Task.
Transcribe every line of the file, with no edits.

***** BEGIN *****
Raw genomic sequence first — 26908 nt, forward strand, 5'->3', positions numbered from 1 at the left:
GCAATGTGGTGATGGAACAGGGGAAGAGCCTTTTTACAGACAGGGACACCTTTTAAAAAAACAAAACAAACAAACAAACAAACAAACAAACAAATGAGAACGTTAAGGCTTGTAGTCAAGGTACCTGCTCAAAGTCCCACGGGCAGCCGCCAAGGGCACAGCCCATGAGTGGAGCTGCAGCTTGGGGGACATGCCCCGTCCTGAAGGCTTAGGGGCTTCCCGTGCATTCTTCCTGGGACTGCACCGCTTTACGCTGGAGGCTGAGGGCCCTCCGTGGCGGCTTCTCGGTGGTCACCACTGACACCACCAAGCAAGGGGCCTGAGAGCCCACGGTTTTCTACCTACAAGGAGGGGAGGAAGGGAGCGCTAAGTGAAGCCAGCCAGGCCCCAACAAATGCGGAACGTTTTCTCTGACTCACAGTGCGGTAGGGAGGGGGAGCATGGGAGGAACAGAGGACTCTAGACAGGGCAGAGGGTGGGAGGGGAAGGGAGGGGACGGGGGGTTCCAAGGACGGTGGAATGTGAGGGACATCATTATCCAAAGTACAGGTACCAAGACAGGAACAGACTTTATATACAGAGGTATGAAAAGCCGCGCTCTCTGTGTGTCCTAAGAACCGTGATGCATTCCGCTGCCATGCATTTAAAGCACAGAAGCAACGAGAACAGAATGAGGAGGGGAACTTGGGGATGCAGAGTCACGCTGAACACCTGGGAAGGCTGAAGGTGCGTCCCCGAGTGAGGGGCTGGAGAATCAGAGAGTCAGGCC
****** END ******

Raw genomic sequence first — 26908 nt, forward strand, 5'->3', positions numbered from 1 at the left:
GCAATGTGGTGATGGAACAGGGGAAGAGCCTTTTTACAGACAGGGACACCTTTTAAAAAAACAAAACAAACAAACAAACAAACAAACAAACAAATGAGAACGTTAAGGCTTGTAGTCAAGGTACCTGCTCAAAGTCCCACGGGCAGCCGCCAAGGGCACAGCCCATGAGTGGAGCTGCAGCTTGGGGGACATGCCCCGTCCTGAAGGCTTAGGGGCTTCCCGTGCATTCTTCCTGGGACTGCACCGCTTTACGCTGGAGGCTGAGGGCCCTCCGTGGCGGCTTCTCGGTGGTCACCACTGACACCACCAAGCAAGGGGCCTGAGAGCCCACGGTTTTCTACCTACAAGGAGGGGAGGAAGGGAGCGCTAAGTGAAGCCAGCCAGGCCCCAACAAATGCGGAACGTTTTCTCTGACTCACAGTGCGGTAGGGAGGGGGAGCATGGGAGGAACAGAGGACTCTAGACAGGGCAGAGGGTGGGAGGGGAAGGGAGGGGACGGGGGGTTCCAAGGACGGTGGAATGTGAGGGACATCATTATCCAAAGTACAGGTACCAAGACAGGAACAGACTTTATATACAGAGGTATGAAAAGCCGCGCTCTCTGTGTGTCCTAAGAACCGTGATGCATTCCGCTGCCATGCATTTAAAGCACAGAAGCAACGAGAACAGAATGAGGAGGGGAACTTGGGGATGCAGAGTCACGCTGAACACCTGGGAAGGCTGAAGGTGCGTCCCCGAGTGAGGGGCTGGAGAATCAGAGAGTCAGGCC